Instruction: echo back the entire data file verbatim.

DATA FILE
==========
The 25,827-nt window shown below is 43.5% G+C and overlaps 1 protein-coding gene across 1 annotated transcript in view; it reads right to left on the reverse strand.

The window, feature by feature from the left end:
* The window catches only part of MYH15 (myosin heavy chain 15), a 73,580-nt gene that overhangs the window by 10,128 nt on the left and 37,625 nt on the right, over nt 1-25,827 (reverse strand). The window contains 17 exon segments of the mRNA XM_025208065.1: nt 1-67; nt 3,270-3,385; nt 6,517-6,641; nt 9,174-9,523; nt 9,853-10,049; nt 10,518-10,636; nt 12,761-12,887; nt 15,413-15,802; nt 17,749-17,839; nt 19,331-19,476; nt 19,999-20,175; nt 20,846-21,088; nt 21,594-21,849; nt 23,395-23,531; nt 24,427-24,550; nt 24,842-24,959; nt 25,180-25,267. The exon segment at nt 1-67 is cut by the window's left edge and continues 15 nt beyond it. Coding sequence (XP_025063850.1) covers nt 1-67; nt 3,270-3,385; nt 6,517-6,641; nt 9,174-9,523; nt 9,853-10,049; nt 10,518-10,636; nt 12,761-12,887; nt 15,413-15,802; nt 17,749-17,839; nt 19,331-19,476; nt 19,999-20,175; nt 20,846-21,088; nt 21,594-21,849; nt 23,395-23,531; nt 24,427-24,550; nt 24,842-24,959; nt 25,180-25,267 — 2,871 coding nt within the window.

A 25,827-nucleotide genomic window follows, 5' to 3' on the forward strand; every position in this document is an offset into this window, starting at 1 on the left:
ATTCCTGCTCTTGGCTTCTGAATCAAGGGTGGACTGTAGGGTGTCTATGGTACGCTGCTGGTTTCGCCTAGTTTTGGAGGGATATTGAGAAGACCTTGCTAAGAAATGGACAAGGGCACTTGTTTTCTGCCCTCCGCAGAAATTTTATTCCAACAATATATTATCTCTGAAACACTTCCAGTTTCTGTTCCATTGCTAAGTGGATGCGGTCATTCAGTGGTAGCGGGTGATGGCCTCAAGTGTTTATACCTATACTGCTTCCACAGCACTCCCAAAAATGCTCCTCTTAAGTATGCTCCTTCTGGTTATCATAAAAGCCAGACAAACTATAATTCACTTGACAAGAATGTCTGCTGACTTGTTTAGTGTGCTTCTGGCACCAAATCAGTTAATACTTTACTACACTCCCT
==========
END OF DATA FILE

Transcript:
The 25,827-nt window shown below is 43.5% G+C and overlaps 1 protein-coding gene across 1 annotated transcript in view; it reads right to left on the reverse strand.

The window, feature by feature from the left end:
* The window catches only part of MYH15 (myosin heavy chain 15), a 73,580-nt gene that overhangs the window by 10,128 nt on the left and 37,625 nt on the right, over nt 1-25,827 (reverse strand). The window contains 17 exon segments of the mRNA XM_025208065.1: nt 1-67; nt 3,270-3,385; nt 6,517-6,641; nt 9,174-9,523; nt 9,853-10,049; nt 10,518-10,636; nt 12,761-12,887; nt 15,413-15,802; nt 17,749-17,839; nt 19,331-19,476; nt 19,999-20,175; nt 20,846-21,088; nt 21,594-21,849; nt 23,395-23,531; nt 24,427-24,550; nt 24,842-24,959; nt 25,180-25,267. The exon segment at nt 1-67 is cut by the window's left edge and continues 15 nt beyond it. Coding sequence (XP_025063850.1) covers nt 1-67; nt 3,270-3,385; nt 6,517-6,641; nt 9,174-9,523; nt 9,853-10,049; nt 10,518-10,636; nt 12,761-12,887; nt 15,413-15,802; nt 17,749-17,839; nt 19,331-19,476; nt 19,999-20,175; nt 20,846-21,088; nt 21,594-21,849; nt 23,395-23,531; nt 24,427-24,550; nt 24,842-24,959; nt 25,180-25,267 — 2,871 coding nt within the window.

A 25,827-nucleotide genomic window follows, 5' to 3' on the forward strand; every position in this document is an offset into this window, starting at 1 on the left:
ATTCCTGCTCTTGGCTTCTGAATCAAGGGTGGACTGTAGGGTGTCTATGGTACGCTGCTGGTTTCGCCTAGTTTTGGAGGGATATTGAGAAGACCTTGCTAAGAAATGGACAAGGGCACTTGTTTTCTGCCCTCCGCAGAAATTTTATTCCAACAATATATTATCTCTGAAACACTTCCAGTTTCTGTTCCATTGCTAAGTGGATGCGGTCATTCAGTGGTAGCGGGTGATGGCCTCAAGTGTTTATACCTATACTGCTTCCACAGCACTCCCAAAAATGCTCCTCTTAAGTATGCTCCTTCTGGTTATCATAAAAGCCAGACAAACTATAATTCACTTGACAAGAATGTCTGCTGACTTGTTTAGTGTGCTTCTGGCACCAAATCAGTTAATACTTTACTACACTCCCT